Monday, October 15, 2012

Fall in the bee yard

Last night was one of my very least favorite activities I have to do as a beekeeper. M and I combined our two weak hives. It is hard, ugly work.

Here is how it goes. First you have to knock down the two hives so they are using as little space as possible. In this case, both hives lost honey supers and that was it. One hive was only using a single brood box. No way they could possibly have enough bees to make it through the winter.

So was it that cute little single-box hive that had to be moved? Oh noo. It was the bigger two box hive that moved.  Moving it was eye opening and in no small measure, scary. First it is dark out. Then we are ticking off a few thousand venomous stinging insects.

The hive that was a swarm was really light. They have not stored nearly enough honey for the winter. Their honey super (where people honey lives) was empty.

Then comes the actual combining of hives,  and it is just as it sounds. We put one hive on top of the other - in the dark so they can reorient and find their new home in the light. A single sheet of newspaper goes between them to slow down the introduction of bees. We used the obituaries. Turns out that is the only sheet of newsprint we could find that was all black and white. And since one queen would be dying, it seemed fitting to our sadness.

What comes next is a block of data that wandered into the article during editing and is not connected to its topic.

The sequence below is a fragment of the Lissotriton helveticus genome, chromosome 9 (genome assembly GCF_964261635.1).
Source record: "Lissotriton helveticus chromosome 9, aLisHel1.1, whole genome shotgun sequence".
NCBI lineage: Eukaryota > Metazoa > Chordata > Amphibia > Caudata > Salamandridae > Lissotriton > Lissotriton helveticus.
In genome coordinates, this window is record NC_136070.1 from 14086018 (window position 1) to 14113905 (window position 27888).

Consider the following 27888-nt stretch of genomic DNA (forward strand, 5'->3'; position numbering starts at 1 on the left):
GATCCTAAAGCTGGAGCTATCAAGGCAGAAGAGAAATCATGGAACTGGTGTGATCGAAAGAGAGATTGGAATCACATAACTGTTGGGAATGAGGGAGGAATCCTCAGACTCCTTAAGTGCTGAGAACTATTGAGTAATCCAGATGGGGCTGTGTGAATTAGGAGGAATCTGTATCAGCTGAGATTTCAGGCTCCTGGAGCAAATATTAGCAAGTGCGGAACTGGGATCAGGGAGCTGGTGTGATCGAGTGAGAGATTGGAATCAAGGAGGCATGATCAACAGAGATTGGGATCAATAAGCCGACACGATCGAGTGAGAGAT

This is the second time I've had to combine hives and in so many ways this was easier. The temperature last night was steady which helped the bees to fly home and not get stuck on us. Second, we had an idea of what we were going to do. Finally, we had done the prep work well. Like so many things in life, good preparation really helps hard jobs go more smoothly.

Not entirely surprisingly, we both got stung. What was surprising was that it was only once each. We headed back to the house after the event and found that M had brought in a dozen bees stuck in the folds of his gear. I had one caught in my veil.  There were some very exciting (read scary) moments dealing with these newly warmed up bees, but they were all taken care of quickly. It is a real challenge to find good gear for such a tall man.

Checking on the hive this morning, it was clear that something was going on. The lower colony has many bees on the outside. Not surprising given the nice weather and that they lost about a third of their space. In a few days the paper will be gone and they will have many new sisters and plenty more space.

And our beeyard will be down to two hives again.

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